Instructor: Jeremy Johnson

Due Wed. Jan. 12 in class

- for all a, b in R, a+b is in R.
- for all a, b, c in R, (a+b)+c = a+(b+c)
- there exists an element 0 in R such that for all a in R a+0 = 0+a = a.
- for all a in R there exists an element -a in R such that a + -a = 0 and -a + a = 0.
- for all a, b in R, a+b = b+a
- for all a, b in R, a*b is in R.
- for all a, b, c in R, (a*b)*c = a*(b*c)
- there exists an element 1 in R such that for all a in R a*1 = 1*a = a.
- for all a, b, c in R, (a+b)*c = a*c + b*c and c*(a+b) = c*a + c*b.

- if a is nonzero and a*b = a*c then b = c.

- for all a,b in I, a+b is in I.
- for all a in I and r in R, a*r and r*a are in I.

- c|a and c|b
- if d|a and d|b then d|c

- for all a and b in Z, there exist integers q and r such that a = b*q + r, with 0 <= |r| < |b| [r = rem(a,b)]

- gcd(a,b) = gcd(b,r), where r = rem(a,b)
- gcd(a,0) = a

- if b = 0 then return a.
- return IGCD(b,rem(a,b)).

- a1 = q1*a2 + a3, 0 <= a3 < a2
- a2 = q2*a3 + a4, 0 <= a4 < a3
- ...
- a_{n-1} = q_{n-1}*a_n + a_{n-1}, 0 <= a_{n-1} < a_n
- a_n = q_n*a_{n+1}

- Let R be a ring and let I be an ideal in R. Define a equivalent to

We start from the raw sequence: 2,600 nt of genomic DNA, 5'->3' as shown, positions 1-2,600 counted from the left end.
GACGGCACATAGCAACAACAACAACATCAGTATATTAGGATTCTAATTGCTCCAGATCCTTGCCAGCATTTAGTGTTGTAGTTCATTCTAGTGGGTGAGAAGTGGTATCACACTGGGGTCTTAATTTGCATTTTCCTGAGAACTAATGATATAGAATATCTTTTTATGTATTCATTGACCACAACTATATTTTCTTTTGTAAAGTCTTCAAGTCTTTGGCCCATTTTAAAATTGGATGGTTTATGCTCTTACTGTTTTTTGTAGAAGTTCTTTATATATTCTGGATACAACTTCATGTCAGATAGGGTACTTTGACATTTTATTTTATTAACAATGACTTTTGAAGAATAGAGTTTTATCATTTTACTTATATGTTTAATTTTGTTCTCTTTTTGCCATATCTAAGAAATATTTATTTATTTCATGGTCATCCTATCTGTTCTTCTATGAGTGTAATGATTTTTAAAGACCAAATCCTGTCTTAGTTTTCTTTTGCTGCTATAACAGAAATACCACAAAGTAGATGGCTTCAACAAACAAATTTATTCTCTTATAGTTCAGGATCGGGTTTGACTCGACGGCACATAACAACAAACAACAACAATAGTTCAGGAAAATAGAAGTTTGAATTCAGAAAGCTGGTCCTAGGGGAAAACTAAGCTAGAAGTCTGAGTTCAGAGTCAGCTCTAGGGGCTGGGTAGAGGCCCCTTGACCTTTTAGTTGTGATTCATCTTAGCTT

b mod I iff a - b is in I (a equivalent to b mod n in the integers is
a special case of this). Show that this defines an equivalence relation.
Recall that an equivalence relation must satisfy the following
three properties:
- a is equivalent to a (reflexivity)
- if a is equivalent to b, then b is equivalent to a (symmetry)
- if a is equivalent to b and b is equivalent to c then a is equivalent to c (transitivity)

- The elements of the quotient ring R/I are the sets I + r, where r is in R (r is called the representative of the set I + r). Note that the set I + r can be represented in many different ways. If r' = r + i for some i in I, then I + r = I + r'. Addition and multiplication in R/I are defined by (I + r1) + (I + r2) = (I + r1 + r2) and (I + r1)*(I + r2) = (I + r1*r2). Show that these operations are well defined. That is that they are independent of the chosen representatives for I + r1 and I + r2. Also show that R/I satisfies the properties of a ring.
- Use the Euclidean remainder sequences to prove that if gcd(a,b) = 1 and a|bc then a|c.
- Use the result of the previous question to show that Z/p (integers mod p, where p is a prime) is an integral domain. Hint: show that there are no zero divisors.
- Show that there are no non-trival ideals in Z/p (i.e. the only ideals are (0) and Z/p itself. Hint, show that for any a, not equal to zero, in Z/p, that (a), the ideal generated by a is equal to Z/p.